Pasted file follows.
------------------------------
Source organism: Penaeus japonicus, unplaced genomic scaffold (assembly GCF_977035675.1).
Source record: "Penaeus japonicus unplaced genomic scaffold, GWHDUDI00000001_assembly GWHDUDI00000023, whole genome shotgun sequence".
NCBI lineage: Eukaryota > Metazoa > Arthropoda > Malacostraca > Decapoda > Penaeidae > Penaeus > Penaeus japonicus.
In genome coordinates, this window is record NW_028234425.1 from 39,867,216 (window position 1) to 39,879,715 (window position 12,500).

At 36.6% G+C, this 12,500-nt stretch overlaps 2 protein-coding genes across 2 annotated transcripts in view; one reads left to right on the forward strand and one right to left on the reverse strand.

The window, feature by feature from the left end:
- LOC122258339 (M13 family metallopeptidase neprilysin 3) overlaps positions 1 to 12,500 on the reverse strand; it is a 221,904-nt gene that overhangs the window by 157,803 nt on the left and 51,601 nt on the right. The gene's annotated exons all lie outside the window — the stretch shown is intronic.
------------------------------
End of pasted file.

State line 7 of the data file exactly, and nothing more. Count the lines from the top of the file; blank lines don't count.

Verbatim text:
- LOC122258339 (M13 family metallopeptidase neprilysin 3) overlaps positions 1 to 12,500 on the reverse strand; it is a 221,904-nt gene that overhangs the window by 157,803 nt on the left and 51,601 nt on the right. The gene's annotated exons all lie outside the window — the stretch shown is intronic.